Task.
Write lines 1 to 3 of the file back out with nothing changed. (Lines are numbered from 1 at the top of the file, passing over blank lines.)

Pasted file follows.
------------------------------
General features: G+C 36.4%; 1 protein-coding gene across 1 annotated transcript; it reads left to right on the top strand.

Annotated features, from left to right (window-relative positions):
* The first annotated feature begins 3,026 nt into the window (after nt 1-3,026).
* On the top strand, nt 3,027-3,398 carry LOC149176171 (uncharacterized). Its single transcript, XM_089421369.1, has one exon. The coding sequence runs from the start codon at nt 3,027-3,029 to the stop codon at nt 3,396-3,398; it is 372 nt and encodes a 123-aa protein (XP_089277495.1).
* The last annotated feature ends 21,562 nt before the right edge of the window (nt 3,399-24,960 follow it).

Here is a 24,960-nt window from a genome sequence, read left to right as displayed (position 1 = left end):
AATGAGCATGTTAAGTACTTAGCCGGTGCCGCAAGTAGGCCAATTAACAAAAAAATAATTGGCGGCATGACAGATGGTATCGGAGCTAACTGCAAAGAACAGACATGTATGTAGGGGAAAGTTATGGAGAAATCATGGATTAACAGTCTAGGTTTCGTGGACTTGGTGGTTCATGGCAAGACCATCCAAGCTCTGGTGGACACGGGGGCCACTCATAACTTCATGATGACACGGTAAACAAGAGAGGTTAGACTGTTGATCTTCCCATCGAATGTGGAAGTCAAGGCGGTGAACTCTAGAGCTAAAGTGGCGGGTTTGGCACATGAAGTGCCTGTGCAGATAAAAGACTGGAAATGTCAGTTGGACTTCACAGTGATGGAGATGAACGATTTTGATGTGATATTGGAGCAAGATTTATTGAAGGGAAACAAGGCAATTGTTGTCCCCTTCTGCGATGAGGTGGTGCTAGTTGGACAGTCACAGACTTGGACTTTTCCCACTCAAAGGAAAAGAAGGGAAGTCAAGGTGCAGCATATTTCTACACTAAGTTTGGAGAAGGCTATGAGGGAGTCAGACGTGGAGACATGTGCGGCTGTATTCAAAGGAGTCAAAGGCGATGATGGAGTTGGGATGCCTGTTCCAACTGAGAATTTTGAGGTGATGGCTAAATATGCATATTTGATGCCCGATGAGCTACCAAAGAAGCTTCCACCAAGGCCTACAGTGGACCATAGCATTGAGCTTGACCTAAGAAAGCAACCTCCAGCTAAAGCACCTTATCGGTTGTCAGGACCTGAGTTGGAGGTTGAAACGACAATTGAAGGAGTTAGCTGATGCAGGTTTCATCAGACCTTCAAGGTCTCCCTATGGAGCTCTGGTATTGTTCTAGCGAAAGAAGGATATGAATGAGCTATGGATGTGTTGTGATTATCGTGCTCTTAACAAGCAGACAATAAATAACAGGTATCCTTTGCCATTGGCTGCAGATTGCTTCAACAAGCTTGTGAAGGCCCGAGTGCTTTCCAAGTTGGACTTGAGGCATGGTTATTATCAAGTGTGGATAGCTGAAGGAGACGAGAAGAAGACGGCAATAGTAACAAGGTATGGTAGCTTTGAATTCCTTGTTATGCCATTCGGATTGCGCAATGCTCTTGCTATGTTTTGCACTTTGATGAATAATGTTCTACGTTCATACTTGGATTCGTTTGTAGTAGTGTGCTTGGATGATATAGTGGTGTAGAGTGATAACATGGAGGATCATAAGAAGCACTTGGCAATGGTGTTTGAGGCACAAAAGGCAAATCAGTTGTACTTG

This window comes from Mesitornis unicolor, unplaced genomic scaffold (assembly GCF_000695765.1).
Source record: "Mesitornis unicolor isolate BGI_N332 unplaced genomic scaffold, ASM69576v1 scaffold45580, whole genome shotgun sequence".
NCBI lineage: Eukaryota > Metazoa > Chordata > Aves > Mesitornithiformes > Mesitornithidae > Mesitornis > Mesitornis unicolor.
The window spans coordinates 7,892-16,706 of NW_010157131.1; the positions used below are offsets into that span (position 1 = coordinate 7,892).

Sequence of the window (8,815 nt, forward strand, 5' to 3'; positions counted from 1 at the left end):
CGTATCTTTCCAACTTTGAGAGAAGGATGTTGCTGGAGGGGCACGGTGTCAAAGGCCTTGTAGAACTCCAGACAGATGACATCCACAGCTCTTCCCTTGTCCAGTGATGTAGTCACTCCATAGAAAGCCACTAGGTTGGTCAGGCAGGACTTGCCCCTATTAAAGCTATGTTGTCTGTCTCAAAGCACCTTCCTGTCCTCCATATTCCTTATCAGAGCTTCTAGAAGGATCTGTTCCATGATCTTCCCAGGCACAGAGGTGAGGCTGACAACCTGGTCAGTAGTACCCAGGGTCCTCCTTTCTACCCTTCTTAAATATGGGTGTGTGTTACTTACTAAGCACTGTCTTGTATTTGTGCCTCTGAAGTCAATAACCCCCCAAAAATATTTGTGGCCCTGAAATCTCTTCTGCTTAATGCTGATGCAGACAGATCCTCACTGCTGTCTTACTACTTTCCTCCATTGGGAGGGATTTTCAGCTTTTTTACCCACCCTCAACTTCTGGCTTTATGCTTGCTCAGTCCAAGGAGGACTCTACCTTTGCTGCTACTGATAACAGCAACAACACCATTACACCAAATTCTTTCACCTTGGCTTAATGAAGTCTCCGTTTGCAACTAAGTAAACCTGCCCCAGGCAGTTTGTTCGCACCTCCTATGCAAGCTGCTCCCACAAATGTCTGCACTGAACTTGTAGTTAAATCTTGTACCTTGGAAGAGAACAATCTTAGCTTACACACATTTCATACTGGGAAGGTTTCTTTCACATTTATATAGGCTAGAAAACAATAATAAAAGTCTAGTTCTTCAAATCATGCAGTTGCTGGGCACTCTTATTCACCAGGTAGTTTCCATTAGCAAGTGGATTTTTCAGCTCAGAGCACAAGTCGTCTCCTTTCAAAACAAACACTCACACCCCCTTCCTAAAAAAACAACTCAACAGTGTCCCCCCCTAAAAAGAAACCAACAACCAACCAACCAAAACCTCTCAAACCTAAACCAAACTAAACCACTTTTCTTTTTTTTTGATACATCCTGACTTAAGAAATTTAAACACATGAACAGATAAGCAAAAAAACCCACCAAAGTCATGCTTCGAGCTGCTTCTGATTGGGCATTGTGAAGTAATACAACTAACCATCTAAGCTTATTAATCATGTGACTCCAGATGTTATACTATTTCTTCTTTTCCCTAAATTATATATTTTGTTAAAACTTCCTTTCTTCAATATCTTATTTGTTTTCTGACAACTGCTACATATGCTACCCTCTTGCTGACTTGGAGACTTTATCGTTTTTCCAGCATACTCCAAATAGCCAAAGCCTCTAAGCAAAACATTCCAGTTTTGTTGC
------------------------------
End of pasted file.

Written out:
General features: G+C 36.4%; 1 protein-coding gene across 1 annotated transcript; it reads left to right on the top strand.

Annotated features, from left to right (window-relative positions):
* The first annotated feature begins 3,026 nt into the window (after nt 1-3,026).